Hartfield's death was a result back surgery complications according to Mike Mullane. Although the surgery was several months earlier, fellow STS-41D crewmember Mullane has nothing but positive memories of the two throughout the years.
According to “Astronaut Hank Hartsfield, led first flight of space shuttle Discovery, dies at 80”, Hartsfield earned the title astronaut just two months after the moon landing in September 1969. Waiting for his childhood dream to come true and officially pilot a space bounce craft, the Birmingham, Ala., native managed to became a USAF pilot. Commissioned through Auburn University's ROTC program, he entered the Air Force and graduated from USAF Test Pilot School in Edwards Air Force Base, located in California.
In fact the studious pilot earned his Bachelors of Science in Physics at Auburn and later studied graduate work at Physics at Duke and Astronautics at Wright-Patterson AFB's Air Force Institute of Technology. And University of Tennessee awarded him a Masters of Science in Engineering in 1971.
It's easy to see why he would be considered worthy to be in charge of piloting since he did a lot of background education just in case. Never a bad decision, really.
Not easy to call a mechanic from space in the 1980s. Remember the NORAD-sized computers in War Games?
The June 27, 1982 test run that ended on July 4 also had commander Thomas "Ken" Mattingly onboard as they performed experiments and helped to test "a pair of classified missile launch-detection systems." When they returned to Earth, then-President and First Lady Ronald and Nancy Reagan waited at Edwards. There aren’t a lot of people that can say they kept the President waiting, willingly.
But STS-4, the final test run before Discovery was considered operational, was an assignment hard to describe. In a 2006 interview with CollectSPACE.com, the astronaut admitted the differences between scientific and occupational experience. "'Operational,' to me, is a tough term to explain."
Thanks to previous encounters of being "a test pilot and looking at airplanes," word definition definitely took on a new meaning.
During the Aug. 30, 1984, mission into the space, Discovery took six days to "deploy communication satellites and conduct science." Same mission ended up earning more than a few accolades in technology department, too.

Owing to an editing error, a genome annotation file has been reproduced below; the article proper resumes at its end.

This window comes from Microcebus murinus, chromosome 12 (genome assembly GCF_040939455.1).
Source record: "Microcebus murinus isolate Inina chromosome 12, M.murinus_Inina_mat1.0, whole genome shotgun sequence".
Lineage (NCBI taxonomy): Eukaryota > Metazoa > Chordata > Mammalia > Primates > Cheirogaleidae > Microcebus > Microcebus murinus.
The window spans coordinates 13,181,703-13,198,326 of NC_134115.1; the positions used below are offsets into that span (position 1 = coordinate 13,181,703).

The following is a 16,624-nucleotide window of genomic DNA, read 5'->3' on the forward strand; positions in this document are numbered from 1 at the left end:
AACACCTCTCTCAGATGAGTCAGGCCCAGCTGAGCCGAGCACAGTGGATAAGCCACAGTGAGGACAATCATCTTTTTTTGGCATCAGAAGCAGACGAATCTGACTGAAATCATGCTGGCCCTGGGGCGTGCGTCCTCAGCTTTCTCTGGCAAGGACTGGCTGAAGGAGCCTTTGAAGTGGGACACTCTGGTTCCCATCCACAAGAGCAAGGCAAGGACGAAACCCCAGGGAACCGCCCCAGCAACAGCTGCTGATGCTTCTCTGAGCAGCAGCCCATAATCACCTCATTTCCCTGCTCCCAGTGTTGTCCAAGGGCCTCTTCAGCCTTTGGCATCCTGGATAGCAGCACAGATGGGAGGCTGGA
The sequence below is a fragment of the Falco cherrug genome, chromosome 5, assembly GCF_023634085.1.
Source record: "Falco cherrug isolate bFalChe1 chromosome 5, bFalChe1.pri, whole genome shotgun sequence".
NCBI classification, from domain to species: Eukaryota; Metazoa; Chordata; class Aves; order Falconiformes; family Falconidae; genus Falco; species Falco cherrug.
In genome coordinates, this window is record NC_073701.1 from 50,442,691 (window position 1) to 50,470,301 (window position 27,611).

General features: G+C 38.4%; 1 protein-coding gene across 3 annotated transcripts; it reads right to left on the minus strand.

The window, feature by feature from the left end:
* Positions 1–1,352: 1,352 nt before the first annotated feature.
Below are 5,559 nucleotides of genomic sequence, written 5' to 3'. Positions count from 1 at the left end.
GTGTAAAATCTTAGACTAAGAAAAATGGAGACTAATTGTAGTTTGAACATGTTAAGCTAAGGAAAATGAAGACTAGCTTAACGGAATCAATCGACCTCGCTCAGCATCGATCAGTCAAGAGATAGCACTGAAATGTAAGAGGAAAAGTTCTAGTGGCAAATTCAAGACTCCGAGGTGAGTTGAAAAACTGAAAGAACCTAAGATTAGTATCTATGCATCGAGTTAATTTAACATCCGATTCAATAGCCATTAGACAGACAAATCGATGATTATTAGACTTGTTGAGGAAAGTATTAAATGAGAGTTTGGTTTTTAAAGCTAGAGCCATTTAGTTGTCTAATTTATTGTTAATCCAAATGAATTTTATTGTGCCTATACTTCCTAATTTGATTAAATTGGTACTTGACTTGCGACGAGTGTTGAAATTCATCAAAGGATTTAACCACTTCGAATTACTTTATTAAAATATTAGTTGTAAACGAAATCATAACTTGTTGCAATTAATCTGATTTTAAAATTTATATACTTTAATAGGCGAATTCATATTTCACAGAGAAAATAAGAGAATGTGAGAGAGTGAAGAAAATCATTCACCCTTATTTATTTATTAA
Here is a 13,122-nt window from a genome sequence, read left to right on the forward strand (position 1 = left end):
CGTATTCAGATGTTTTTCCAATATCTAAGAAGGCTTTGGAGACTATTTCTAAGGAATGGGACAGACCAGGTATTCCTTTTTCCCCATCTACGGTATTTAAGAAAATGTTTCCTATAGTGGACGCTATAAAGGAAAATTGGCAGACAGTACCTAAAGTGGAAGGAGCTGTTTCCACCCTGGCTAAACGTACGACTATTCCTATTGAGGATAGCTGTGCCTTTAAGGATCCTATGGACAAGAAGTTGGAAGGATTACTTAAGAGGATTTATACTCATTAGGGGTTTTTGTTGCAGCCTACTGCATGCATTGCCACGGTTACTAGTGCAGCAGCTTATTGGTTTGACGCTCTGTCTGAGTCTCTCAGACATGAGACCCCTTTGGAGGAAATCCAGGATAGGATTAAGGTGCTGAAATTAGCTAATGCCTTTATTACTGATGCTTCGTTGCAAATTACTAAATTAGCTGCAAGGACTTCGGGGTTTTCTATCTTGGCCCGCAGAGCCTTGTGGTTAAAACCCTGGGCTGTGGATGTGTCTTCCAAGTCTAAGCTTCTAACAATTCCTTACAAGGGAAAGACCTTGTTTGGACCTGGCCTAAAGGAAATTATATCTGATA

"Hartsfield and his crewmates gained a nickname, the 'Icebusters,' after using the shuttle robotic arm to successfully knock off a hazardous ice buildup on the outside of the orbiter."
Turns out that an icicle was located at the Orbital Maneuvering System, "what's where the propellant is for the OMS engines,” and be very dangerous for the crew onboard. He carefully used the robotic arm to break off the icicle.
"We were really relieved to see that go away."
Logging over 480 hours in space, the pilot first went into to space on the Columbia shuttle. Not to mention the over 7,300 hours in plane flying hours. And before doing the test runs for Discovery, he was a support crewmember for Apollo 16 and Skylabs 2, 3, and 4.
Needless to say, he had the knowledge to back up any claims of something being less than ideal during a mission.
By the end of his astronaut career, he'd circled the Earth 321 times. And that paid off. Before leaving NASA in 1998, the 2006 Astronaut Hall of Famer helped in designing the basis for the International Space Station as the deputy manager of space station projects-on top of working on the logistics of an orbiting laboratory.
Hartsfield’s survived by wife Judy Frances Massey, daughter Judy, and two grandchildren. Daughter Keely passed way March of this year after following her father footsteps by working as a contractor in the space shuttle program.
The world lost a pioneer on July 17.